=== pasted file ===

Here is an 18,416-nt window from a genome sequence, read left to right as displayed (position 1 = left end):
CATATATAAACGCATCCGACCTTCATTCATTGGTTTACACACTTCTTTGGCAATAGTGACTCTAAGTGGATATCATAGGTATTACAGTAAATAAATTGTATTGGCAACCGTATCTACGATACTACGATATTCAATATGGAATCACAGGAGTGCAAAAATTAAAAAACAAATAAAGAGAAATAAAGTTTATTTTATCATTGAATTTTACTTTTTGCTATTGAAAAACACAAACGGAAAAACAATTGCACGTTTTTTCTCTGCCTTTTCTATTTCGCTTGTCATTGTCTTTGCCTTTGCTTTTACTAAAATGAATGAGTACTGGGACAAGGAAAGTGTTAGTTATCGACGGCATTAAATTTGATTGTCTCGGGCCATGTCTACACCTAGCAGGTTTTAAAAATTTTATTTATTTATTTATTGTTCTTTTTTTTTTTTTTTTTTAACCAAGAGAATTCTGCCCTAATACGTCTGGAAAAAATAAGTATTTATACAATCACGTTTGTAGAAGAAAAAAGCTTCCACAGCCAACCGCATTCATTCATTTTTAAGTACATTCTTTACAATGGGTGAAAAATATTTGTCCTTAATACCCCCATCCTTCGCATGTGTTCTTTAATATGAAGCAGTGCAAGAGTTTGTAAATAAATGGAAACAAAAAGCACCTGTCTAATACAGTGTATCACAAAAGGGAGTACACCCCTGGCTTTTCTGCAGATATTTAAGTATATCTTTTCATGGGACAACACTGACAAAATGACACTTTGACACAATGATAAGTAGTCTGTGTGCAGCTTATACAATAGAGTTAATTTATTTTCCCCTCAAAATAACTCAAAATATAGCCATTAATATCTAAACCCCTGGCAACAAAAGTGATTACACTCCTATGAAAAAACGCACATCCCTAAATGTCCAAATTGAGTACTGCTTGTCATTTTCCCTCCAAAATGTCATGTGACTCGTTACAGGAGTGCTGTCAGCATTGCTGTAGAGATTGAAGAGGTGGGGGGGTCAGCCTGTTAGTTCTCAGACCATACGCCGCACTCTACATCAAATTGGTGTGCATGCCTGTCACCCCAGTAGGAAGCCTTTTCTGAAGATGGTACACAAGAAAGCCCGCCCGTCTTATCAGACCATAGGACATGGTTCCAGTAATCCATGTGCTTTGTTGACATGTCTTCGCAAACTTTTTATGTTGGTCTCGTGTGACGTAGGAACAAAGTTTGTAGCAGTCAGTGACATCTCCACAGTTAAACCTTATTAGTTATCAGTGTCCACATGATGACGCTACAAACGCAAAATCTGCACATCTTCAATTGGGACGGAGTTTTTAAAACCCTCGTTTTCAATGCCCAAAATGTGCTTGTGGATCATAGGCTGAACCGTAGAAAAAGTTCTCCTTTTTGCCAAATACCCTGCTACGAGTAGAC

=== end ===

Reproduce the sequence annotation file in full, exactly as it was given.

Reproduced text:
Here is an 18,416-nt window from a genome sequence, read left to right as displayed (position 1 = left end):
CATATATAAACGCATCCGACCTTCATTCATTGGTTTACACACTTCTTTGGCAATAGTGACTCTAAGTGGATATCATAGGTATTACAGTAAATAAATTGTATTGGCAACCGTATCTACGATACTACGATATTCAATATGGAATCACAGGAGTGCAAAAATTAAAAAACAAATAAAGAGAAATAAAGTTTATTTTATCATTGAATTTTACTTTTTGCTATTGAAAAACACAAACGGAAAAACAATTGCACGTTTTTTCTCTGCCTTTTCTATTTCGCTTGTCATTGTCTTTGCCTTTGCTTTTACTAAAATGAATGAGTACTGGGACAAGGAAAGTGTTAGTTATCGACGGCATTAAATTTGATTGTCTCGGGCCATGTCTACACCTAGCAGGTTTTAAAAATTTTATTTATTTATTTATTGTTCTTTTTTTTTTTTTTTTTTAACCAAGAGAATTCTGCCCTAATACGTCTGGAAAAAATAAGTATTTATACAATCACGTTTGTAGAAGAAAAAAGCTTCCACAGCCAACCGCATTCATTCATTTTTAAGTACATTCTTTACAATGGGTGAAAAATATTTGTCCTTAATACCCCCATCCTTCGCATGTGTTCTTTAATATGAAGCAGTGCAAGAGTTTGTAAATAAATGGAAACAAAAAGCACCTGTCTAATACAGTGTATCACAAAAGGGAGTACACCCCTGGCTTTTCTGCAGATATTTAAGTATATCTTTTCATGGGACAACACTGACAAAATGACACTTTGACACAATGATAAGTAGTCTGTGTGCAGCTTATACAATAGAGTTAATTTATTTTCCCCTCAAAATAACTCAAAATATAGCCATTAATATCTAAACCCCTGGCAACAAAAGTGATTACACTCCTATGAAAAAACGCACATCCCTAAATGTCCAAATTGAGTACTGCTTGTCATTTTCCCTCCAAAATGTCATGTGACTCGTTACAGGAGTGCTGTCAGCATTGCTGTAGAGATTGAAGAGGTGGGGGGGTCAGCCTGTTAGTTCTCAGACCATACGCCGCACTCTACATCAAATTGGTGTGCATGCCTGTCACCCCAGTAGGAAGCCTTTTCTGAAGATGGTACACAAGAAAGCCCGCCCGTCTTATCAGACCATAGGACATGGTTCCAGTAATCCATGTGCTTTGTTGACATGTCTTCGCAAACTTTTTATGTTGGTCTCGTGTGACGTAGGAACAAAGTTTGTAGCAGTCAGTGACATCTCCACAGTTAAACCTTATTAGTTATCAGTGTCCACATGATGACGCTACAAACGCAAAATCTGCACATCTTCAATTGGGACGGAGTTTTTAAAACCCTCGTTTTCAATGCCCAAAATGTGCTTGTGGATCATAGGCTGAACCGTAGAAAAAGTTCTCCTTTTTGCCAAATACCCTGCTACGAGTAGAC